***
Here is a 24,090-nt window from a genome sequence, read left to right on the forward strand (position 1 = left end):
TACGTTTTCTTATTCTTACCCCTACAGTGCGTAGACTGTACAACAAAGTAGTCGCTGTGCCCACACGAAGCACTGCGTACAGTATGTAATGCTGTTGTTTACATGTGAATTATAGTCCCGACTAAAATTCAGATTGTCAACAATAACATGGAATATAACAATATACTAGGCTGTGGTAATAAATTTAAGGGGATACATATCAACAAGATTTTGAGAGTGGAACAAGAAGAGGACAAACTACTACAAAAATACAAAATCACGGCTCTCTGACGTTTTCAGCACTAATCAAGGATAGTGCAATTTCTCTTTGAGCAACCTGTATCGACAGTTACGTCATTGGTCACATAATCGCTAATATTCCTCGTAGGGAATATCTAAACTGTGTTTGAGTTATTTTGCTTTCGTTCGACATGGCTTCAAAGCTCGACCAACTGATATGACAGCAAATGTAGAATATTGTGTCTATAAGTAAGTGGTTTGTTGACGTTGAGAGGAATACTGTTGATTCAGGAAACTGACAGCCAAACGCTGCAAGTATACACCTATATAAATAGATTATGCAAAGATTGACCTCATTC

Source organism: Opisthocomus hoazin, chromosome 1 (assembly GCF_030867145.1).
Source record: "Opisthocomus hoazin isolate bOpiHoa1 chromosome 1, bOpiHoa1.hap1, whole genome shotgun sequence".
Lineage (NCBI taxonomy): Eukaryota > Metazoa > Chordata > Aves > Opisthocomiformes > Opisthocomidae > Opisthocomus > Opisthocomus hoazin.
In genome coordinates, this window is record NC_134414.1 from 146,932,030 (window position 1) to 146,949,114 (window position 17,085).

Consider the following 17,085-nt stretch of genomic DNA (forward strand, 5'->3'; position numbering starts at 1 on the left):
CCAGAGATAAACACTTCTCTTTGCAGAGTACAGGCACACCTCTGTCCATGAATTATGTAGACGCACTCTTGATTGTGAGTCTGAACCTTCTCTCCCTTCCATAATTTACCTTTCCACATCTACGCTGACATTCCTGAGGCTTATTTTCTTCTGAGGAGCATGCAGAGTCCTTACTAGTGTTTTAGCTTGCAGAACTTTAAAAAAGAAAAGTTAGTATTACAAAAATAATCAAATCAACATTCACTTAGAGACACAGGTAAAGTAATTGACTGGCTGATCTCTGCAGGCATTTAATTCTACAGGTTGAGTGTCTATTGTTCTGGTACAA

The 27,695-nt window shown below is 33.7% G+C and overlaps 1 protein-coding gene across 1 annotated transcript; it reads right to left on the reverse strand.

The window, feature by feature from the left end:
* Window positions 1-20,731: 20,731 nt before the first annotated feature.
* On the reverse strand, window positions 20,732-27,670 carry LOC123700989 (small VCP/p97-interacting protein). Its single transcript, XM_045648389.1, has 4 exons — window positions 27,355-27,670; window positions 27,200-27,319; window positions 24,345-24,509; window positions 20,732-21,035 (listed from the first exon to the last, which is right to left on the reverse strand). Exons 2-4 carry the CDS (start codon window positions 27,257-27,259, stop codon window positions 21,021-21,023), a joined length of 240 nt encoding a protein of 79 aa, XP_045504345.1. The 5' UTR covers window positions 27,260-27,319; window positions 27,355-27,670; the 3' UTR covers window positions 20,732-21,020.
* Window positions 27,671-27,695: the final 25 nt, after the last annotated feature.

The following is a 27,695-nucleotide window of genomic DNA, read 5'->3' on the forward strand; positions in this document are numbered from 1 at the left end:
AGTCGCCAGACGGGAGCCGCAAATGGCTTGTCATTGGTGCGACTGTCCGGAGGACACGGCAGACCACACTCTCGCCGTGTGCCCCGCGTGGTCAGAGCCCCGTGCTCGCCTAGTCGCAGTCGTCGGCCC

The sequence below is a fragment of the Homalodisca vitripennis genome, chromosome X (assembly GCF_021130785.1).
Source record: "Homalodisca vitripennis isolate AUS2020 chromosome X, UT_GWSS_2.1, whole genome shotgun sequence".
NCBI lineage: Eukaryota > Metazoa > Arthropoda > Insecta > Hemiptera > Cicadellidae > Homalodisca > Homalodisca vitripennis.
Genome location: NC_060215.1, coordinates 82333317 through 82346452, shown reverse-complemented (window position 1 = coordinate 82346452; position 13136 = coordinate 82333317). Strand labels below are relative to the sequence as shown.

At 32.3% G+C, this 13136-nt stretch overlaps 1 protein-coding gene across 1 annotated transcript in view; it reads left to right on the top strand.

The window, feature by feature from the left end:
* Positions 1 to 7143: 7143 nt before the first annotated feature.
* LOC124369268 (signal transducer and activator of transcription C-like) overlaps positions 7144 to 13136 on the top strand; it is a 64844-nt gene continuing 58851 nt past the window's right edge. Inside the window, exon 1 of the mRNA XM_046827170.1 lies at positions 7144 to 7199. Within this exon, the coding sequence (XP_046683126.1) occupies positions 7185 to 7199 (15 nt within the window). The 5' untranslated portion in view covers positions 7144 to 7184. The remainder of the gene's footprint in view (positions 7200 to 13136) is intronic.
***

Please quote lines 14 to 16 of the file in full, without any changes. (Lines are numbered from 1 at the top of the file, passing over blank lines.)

The following is a 27,695-nucleotide window of genomic DNA, read 5'->3' on the forward strand; positions in this document are numbered from 1 at the left end:
AGTCGCCAGACGGGAGCCGCAAATGGCTTGTCATTGGTGCGACTGTCCGGAGGACACGGCAGACCACACTCTCGCCGTGTGCCCCGCGTGGTCAGAGCCCCGTGCTCGCCTAGTCGCAGTCGTCGGCCC

The sequence below is a fragment of the Homalodisca vitripennis genome, chromosome X (assembly GCF_021130785.1).